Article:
Plant sex regions can “jump” in strawberry (PLOS Biol.)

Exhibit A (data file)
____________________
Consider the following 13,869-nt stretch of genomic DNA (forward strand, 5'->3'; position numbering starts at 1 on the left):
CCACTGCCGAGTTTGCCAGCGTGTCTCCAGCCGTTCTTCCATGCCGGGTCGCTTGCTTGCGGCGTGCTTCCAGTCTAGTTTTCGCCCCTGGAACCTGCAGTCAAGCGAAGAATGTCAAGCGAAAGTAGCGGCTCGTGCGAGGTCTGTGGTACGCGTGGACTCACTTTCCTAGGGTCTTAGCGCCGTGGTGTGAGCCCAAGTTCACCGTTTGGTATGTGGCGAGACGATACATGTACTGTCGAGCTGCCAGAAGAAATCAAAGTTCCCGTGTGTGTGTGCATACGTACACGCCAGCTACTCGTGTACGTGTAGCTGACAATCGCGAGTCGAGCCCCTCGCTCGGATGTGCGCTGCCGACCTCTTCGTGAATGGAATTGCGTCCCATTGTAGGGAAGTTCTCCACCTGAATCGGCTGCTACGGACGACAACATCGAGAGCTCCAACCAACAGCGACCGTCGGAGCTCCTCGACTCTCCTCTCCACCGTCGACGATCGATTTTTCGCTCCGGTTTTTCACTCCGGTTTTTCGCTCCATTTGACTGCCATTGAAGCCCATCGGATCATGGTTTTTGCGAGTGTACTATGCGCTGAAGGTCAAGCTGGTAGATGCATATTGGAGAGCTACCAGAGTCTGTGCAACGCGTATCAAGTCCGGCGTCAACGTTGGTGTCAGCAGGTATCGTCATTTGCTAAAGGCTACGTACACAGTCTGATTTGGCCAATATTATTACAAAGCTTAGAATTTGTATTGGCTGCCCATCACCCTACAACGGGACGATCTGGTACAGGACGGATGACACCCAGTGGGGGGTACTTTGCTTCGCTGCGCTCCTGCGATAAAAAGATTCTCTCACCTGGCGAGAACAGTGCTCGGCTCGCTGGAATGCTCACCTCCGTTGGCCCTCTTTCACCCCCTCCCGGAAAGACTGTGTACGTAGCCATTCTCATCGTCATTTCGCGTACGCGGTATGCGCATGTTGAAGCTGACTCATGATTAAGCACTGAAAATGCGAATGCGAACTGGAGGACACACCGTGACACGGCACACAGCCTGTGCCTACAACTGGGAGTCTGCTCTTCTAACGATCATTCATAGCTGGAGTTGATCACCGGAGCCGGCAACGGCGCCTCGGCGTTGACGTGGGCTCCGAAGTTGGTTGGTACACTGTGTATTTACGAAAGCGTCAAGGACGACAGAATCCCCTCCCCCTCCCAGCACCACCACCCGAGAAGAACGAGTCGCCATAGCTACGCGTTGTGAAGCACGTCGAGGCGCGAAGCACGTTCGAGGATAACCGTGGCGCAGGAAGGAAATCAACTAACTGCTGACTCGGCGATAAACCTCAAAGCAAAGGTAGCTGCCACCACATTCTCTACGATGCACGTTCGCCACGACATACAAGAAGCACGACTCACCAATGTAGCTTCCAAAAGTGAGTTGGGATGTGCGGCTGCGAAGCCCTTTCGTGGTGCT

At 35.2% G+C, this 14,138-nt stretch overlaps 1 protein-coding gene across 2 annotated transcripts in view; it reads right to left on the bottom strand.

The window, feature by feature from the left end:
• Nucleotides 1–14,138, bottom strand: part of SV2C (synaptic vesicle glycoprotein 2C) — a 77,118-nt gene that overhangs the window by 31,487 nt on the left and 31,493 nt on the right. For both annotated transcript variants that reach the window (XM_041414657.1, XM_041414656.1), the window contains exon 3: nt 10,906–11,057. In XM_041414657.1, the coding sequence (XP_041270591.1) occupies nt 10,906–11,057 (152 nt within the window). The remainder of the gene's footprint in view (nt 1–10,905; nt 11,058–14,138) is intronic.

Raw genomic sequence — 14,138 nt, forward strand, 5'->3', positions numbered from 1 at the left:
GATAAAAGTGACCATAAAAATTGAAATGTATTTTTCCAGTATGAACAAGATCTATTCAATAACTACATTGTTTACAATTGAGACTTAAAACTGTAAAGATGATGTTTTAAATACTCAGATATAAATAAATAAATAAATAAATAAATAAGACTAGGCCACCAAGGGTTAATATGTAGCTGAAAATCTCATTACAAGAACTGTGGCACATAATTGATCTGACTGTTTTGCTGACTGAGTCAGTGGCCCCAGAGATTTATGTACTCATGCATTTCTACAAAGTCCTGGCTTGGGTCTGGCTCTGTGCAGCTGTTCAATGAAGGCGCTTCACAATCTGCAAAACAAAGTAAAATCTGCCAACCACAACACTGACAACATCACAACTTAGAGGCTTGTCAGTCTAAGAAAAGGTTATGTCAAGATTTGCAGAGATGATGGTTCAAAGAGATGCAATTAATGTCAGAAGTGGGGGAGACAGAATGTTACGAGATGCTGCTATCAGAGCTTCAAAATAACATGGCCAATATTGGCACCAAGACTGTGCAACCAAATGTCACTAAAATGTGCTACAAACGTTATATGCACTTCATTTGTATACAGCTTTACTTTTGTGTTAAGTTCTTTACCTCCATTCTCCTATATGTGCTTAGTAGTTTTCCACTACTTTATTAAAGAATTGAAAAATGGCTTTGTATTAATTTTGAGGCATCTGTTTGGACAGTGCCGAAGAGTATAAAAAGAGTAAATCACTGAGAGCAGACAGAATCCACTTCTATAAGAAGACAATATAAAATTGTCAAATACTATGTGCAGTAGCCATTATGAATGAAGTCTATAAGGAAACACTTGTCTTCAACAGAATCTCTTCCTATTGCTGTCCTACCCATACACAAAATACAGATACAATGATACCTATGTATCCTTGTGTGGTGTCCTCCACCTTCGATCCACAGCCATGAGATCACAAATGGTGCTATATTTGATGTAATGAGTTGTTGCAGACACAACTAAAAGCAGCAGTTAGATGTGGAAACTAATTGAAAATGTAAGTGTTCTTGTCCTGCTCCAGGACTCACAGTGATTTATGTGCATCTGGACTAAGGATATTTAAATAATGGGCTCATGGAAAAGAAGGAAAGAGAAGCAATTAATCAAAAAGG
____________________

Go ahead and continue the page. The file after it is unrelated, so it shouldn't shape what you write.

Sex chromosome restructure has happened frequently during the evolution of eukaryotes, often resulting in highly differentiated sex chromosomes. However, little is known about this process in plants. The wild North American octoploid strawberries (Fragaria) have separate sexes with homomorphic, female heterogametic (ZW) inheritance. However, “sex” maps to three different chromosomes in different taxa. Tennessen and colleagues use genomic and phylogenetic analyses to understand female-specific regions of DNA which are associated with sex. The genomic location of these regions has changed over time. Each time the genomic locations changed, the size of the hemizygous female-specific sequence on the W sex chromosome increased. This indicates that plant sex regions can “jump”, potentially aiding in gathering new genes into linkage with sex. (Summary by Julia Miller) PLOS Biol. 10.1371/journal.pbio.2006062